BMW car dealership can't pay its debts, court told
A BMW car dealership has gone bust because it is unable to pay its debts, the High Court heard yesterday.
As a result, a provisional liquidator has been appointed to McKeon Motors of Kells, Co Meath, to wind up the business.
The company, which also holds the franchise for Mini, Opel, Mitsubishi and Kia, was refused overdraft facilities by Allied Irish Banks on terms that would allow it to continue trading. McKeon, which has been selling cars for 30 years, employed 50 people.
Ms Justice Mary Laffoy appointed Paul McCann as provisional liquidator, noting this was not the first such "tragic" case in the motor trade brought before her in the last 18 months.
The court heard McKeon's had 71 employees and that, after restructuring and redundancies in 2008, sales of €38m that year dropped to €16m in 2009.
In an affidavit, founder and 90pc shareholder Micheal McKeon said that, despite directors' loans of €1.1m being applied to the company this year, it had not been possible to obtain additional support from BMW, which is the most profitable part of the business.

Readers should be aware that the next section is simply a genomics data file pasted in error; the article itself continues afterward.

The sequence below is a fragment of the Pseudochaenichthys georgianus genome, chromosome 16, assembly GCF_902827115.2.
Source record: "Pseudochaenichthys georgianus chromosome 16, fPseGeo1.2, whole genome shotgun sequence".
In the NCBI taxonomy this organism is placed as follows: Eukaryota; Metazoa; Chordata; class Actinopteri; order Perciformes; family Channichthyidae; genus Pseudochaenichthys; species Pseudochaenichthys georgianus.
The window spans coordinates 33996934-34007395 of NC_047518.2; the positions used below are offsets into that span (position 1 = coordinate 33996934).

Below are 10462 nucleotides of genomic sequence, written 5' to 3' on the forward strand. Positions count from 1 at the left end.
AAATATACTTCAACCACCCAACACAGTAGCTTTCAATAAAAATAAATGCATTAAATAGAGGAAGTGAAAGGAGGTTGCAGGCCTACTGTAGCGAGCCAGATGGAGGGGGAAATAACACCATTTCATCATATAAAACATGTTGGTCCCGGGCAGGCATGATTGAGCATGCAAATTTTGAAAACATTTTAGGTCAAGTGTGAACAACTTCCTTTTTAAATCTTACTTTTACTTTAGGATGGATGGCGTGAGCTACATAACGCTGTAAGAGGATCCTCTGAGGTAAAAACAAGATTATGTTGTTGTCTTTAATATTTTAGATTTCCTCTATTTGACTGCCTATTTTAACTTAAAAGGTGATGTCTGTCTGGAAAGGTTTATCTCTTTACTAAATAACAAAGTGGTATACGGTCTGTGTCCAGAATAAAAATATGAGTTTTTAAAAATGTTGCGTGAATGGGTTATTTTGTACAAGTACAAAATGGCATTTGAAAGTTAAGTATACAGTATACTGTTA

BMW began removing its vehicles from the company's premises this month, while other creditors sought to take vehicles after hearing it was in difficulty, Mr McKeon said.
The value of the stock was put at €1.6m, with €250,000 worth of spare parts.
As a result of this, the directors decided to take steps for a meeting of creditors so that a voluntary liquidation could be arranged, he added.
The latest available 2008 accounts for McKeon Motors showed the company owed creditors more than €12m.
They also showed several banks had received personal guarantees on loans from Mr McKeon, including €2,725,000 to AIB, €500,000 to Lombard Ireland and €100,000 to National Irish Bank.
Ms Justice Laffoy made the matter returnable to August 11.